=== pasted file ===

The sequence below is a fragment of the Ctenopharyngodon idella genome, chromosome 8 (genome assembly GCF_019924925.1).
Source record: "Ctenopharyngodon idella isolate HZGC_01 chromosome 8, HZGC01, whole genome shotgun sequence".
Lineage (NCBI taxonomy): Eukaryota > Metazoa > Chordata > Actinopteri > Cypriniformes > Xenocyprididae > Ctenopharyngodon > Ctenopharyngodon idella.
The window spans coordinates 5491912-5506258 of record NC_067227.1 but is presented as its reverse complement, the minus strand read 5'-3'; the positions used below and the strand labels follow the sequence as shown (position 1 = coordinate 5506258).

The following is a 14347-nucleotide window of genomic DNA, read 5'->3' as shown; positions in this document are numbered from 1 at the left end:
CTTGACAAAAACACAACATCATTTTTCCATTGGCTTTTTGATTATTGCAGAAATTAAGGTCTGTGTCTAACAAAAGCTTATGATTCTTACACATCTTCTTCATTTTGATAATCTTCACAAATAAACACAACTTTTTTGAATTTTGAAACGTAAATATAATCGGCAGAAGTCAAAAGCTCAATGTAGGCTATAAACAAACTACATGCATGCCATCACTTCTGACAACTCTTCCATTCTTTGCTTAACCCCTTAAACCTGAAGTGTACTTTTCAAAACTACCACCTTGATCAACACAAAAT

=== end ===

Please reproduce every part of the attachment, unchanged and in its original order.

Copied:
The sequence below is a fragment of the Ctenopharyngodon idella genome, chromosome 8 (genome assembly GCF_019924925.1).
Source record: "Ctenopharyngodon idella isolate HZGC_01 chromosome 8, HZGC01, whole genome shotgun sequence".
Lineage (NCBI taxonomy): Eukaryota > Metazoa > Chordata > Actinopteri > Cypriniformes > Xenocyprididae > Ctenopharyngodon > Ctenopharyngodon idella.
The window spans coordinates 5491912-5506258 of record NC_067227.1 but is presented as its reverse complement, the minus strand read 5'-3'; the positions used below and the strand labels follow the sequence as shown (position 1 = coordinate 5506258).

The following is a 14347-nucleotide window of genomic DNA, read 5'->3' as shown; positions in this document are numbered from 1 at the left end:
CTTGACAAAAACACAACATCATTTTTCCATTGGCTTTTTGATTATTGCAGAAATTAAGGTCTGTGTCTAACAAAAGCTTATGATTCTTACACATCTTCTTCATTTTGATAATCTTCACAAATAAACACAACTTTTTTGAATTTTGAAACGTAAATATAATCGGCAGAAGTCAAAAGCTCAATGTAGGCTATAAACAAACTACATGCATGCCATCACTTCTGACAACTCTTCCATTCTTTGCTTAACCCCTTAAACCTGAAGTGTACTTTTCAAAACTACCACCTTGATCAACACAAAAT